About this Event: On Wednesday, March 13,
Clarkson University hosted its 5th annual Pi Day celebration.
Attended by more than 250 students and staffed by more than
80 student and staff volunteers, the day was designed to expose
participants to the wonder and fun of mathematics.

For thousands of years, mathematicians have been fascinated
by the unending number Pi, which is a ratio of a circle's
circumference to its diameter. In recent years, computer models
have been able to extend Pi out to over a trillion digits!

Clarkson University celebrated Pi Day (one day early) by
inviting hundreds of high-school and middle-school students
to campus for a day of games, prizes and free pizza. Clarkson
students set up tables for various games to teach kids about
Pi and its many applications in mathematics, physics and engineering.

Pi Day was sponsored by the Clarkson University IMPETUS Program
through a STEP grant from New York State. This event was held
in partnership with the SUNY Potsdam STEP program. For more
information, see http://www.clarkson.edu/highschool/step.html
or contact the Clarkson University Office of Educational Partnerships
at 315-268-3791.

Event Photos:

Full Circle; Local students
celebrate Pi day at Clarkson

POTSDAM (Local Article) — There was a high ratio of
fun to hard work at Clarkson University on Wednesday.

“It is fun to be here,” said Olivia Baker, a
student at Hermon-DeKalb Central School. “I’ve
learned the numbers of pi. That is something I didn’t
know before.”

To be fair, Ms. Baker didn’t learn all of the infinite
digits of pi at Clarkson’s Pi Day, but she did learn
a lot.

Pi
Day, an informal recognition of pi, the ratio between a circle’s
diameter and its circumference estimated at 3.14, is usually
celebrated on March 14.

“The mathematician in me says 3.14 is an approximation
anyway,” said Peter R. Turner, dean of arts and sciences.
“So we’re making an approximation of approximation.”

Pi Day was first celebrated in 1988. The U.S. House of Representatives
voted to recognize it in 2009.

Mr. Turner said Clarkson has celebrated Pi Day for five years.

“I think this is the biggest one yet,” he said.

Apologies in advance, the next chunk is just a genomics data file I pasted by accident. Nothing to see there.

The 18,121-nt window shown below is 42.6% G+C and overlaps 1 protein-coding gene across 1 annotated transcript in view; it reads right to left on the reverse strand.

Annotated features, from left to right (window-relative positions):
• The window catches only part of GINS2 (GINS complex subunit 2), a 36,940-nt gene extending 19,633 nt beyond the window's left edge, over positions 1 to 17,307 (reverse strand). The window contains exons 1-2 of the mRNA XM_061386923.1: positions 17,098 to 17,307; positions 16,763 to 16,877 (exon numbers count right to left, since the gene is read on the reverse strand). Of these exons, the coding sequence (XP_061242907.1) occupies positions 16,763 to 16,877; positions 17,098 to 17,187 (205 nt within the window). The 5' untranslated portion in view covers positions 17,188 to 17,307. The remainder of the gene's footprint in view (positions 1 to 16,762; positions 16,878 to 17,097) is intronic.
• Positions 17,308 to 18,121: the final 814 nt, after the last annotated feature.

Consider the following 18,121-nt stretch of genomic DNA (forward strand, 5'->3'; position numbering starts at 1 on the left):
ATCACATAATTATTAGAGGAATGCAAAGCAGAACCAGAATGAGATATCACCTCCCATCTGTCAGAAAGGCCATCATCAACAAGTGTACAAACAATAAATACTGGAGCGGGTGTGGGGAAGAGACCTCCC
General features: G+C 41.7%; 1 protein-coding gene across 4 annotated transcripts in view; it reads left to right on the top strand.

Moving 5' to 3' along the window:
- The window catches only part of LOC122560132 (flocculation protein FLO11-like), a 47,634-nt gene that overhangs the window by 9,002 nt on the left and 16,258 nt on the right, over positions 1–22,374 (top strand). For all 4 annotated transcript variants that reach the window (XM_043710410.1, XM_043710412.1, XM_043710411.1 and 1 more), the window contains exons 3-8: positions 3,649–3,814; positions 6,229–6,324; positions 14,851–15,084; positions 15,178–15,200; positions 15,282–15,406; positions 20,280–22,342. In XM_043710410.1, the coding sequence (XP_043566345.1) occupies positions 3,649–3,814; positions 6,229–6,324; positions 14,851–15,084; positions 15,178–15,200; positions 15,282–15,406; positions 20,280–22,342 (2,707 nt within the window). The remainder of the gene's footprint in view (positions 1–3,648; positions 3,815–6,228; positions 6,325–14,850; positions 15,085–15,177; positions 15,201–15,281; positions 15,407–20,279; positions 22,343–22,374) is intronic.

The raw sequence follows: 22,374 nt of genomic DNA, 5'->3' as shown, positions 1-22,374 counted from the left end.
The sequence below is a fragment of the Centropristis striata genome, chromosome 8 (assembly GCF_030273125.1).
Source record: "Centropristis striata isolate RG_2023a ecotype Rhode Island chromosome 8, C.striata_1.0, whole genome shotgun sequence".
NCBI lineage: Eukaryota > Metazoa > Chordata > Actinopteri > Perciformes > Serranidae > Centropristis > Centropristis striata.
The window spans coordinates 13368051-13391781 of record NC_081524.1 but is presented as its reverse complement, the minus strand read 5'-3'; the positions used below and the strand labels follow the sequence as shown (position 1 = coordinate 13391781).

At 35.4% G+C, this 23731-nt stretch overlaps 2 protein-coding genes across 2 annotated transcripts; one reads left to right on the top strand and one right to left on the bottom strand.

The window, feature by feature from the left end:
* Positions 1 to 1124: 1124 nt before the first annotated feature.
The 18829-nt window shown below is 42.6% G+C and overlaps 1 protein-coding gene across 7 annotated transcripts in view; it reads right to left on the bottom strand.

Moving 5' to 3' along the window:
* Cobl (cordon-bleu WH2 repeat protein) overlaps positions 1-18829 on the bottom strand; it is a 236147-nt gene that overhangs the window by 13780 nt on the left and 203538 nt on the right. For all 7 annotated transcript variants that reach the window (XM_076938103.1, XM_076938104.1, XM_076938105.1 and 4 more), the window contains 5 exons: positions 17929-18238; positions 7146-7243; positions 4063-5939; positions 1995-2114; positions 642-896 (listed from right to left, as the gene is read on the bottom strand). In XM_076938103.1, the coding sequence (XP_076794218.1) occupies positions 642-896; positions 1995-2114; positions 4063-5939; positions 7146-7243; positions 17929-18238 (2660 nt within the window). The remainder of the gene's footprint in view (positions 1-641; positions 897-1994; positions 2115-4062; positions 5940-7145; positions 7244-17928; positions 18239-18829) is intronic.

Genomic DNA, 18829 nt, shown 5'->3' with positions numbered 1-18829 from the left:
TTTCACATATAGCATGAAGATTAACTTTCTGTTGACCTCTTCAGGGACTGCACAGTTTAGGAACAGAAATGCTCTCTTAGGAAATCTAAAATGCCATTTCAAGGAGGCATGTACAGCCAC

Middle and high school students from Potsdam, Norwood-Norfolk,
St. Lawrence Central, Harrisville, Heuvelton, Ogdensburg,
Colton-Pierrepont, Hermon-DeKalb, Edwards-Knox and Carthage
schools attended the event, along with the Akwesasne Boys
& Girls Club.

The students circulated through Snell Hall, snacking on cupcakes
and pizza while engaging in more than 30 different activites,
each illustrating a different component or application of
Pi.

At one table, students had to estimate how far back a catapult
had to be cocked to accurately launch a ball into a bucket.
Austin Smith, Buffalo, a Clarkson mechanical engineering major,
explained that the arc of the catapult’s arm could be
described as a segment of a circle.

“I am an initiate in the mechanical engineers honors
society,” he said. “We have a community service
requirement, and this is part of it.”

The catapult activity was a favorite of Jack Lennon, a student
at Edwards-Knox Central School.

“I haven’t done everything, but so far it is
the catapult thing,” he said. “I learned that
Pi has a lot to do with circles.”

Nearby, Eric E. Fredette, an engineering student from Berlin,
N.H., was wiping shaving cream from his face.

“The game here is we challenge students to calculate
the area of a circle,” he said. “If they get it
right, they get to throw a shaving cream pie at me. I’m
having a blast, and it seems like the kids like it.”

The activities were thought up by Clarkson students, said
physics professor Michael W. Ramsdell, who helped organize
Wednesday’s event.

“Their response is fantastic. they come up with great
ideas,” he said. “The children get to interact
with Clarkson students, and then they interact with each other.
They come together and tell each other about what they’ve
learned.”

Clarkson mathematics professor Kathleen R. Fowler, another
event organizer, said Pi Day was another tool used by Clarkson
to get young students enthusiastic about math and science.

“There’s educational research showing students
lose interest in math and science by middle school,”
she said. “We want to get students active while they’re
learning.”

Mr. Turner, the dean, said Pi Day is part of Clarkson’s
science, techology, engineering and math pipeline to funnel
more north country students into in-demand fields.

“Ultimately, it is just another piece,” he said.
“If we end up with some number of these students at
Clarkson, that’s just a bonus. Down the road, maybe
some of these students will become math and science teachers
in our schools here.”

Pi Day is sponsored by the Clarkson University IMPETUS Program
through a $234,000 STEP grant from the State Education Department.
IMPETUS, short for Integrated Math and Physics for Entry to
Undergraduate STEM (Science, Technology Engineering, Mathematics),
is a cooperation among Clarkson, the St. Lawrence-Lewis Board
of Cooperative Educational Services and the STEM Partnership.
The program offers day camps, after-school programs and tutoring
to local public school students. The event is held in partnership
with the SUNY Potsdam STEP program.